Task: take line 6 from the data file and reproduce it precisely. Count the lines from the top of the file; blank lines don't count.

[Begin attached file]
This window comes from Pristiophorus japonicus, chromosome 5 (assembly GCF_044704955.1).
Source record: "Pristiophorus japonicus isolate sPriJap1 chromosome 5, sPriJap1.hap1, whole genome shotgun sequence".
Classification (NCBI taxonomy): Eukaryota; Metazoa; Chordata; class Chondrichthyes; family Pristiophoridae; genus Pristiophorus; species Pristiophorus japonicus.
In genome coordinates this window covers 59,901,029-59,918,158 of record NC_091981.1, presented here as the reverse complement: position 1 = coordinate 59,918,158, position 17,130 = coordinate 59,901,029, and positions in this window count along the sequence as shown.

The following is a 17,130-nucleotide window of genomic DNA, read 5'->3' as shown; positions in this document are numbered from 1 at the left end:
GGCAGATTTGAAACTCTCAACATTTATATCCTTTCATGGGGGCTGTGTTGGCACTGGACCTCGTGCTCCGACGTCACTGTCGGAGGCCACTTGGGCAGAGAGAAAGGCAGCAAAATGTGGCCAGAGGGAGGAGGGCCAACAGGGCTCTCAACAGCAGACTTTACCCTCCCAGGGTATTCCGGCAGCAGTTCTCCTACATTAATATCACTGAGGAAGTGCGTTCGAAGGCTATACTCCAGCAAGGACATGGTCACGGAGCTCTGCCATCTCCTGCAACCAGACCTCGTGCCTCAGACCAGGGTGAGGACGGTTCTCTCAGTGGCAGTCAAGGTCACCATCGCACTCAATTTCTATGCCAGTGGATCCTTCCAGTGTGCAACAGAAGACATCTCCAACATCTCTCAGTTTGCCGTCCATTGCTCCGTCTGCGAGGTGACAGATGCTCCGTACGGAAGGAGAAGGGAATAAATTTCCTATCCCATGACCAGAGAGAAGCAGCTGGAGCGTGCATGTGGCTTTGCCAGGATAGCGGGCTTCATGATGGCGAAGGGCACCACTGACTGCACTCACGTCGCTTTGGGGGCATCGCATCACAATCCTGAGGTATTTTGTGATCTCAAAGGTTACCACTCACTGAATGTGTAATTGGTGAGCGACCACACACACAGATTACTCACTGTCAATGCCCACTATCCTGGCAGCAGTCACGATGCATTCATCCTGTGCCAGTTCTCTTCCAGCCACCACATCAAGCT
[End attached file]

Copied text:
GGCAGATTTGAAACTCTCAACATTTATATCCTTTCATGGGGGCTGTGTTGGCACTGGACCTCGTGCTCCGACGTCACTGTCGGAGGCCACTTGGGCAGAGAGAAAGGCAGCAAAATGTGGCCAGAGGGAGGAGGGCCAACAGGGCTCTCAACAGCAGACTTTACCCTCCCAGGGTATTCCGGCAGCAGTTCTCCTACATTAATATCACTGAGGAAGTGCGTTCGAAGGCTATACTCCAGCAAGGACATGGTCACGGAGCTCTGCCATCTCCTGCAACCAGACCTCGTGCCTCAGACCAGGGTGAGGACGGTTCTCTCAGTGGCAGTCAAGGTCACCATCGCACTCAATTTCTATGCCAGTGGATCCTTCCAGTGTGCAACAGAAGACATCTCCAACATCTCTCAGTTTGCCGTCCATTGCTCCGTCTGCGAGGTGACAGATGCTCCGTACGGAAGGAGAAGGGAATAAATTTCCTATCCCATGACCAGAGAGAAGCAGCTGGAGCGTGCATGTGGCTTTGCCAGGATAGCGGGCTTCATGATGGCGAAGGGCACCACTGACTGCACTCACGTCGCTTTGGGGGCATCGCATCACAATCCTGAGGTATTTTGTGATCTCAAAGGTTACCACTCACTGAATGTGTAATTGGTGAGCGACCACACACACAGATTACTCACTGTCAATGCCCACTATCCTGGCAGCAGTCACGATGCATTCATCCTGTGCCAGTTCTCTTCCAGCCACCACATCAAGCT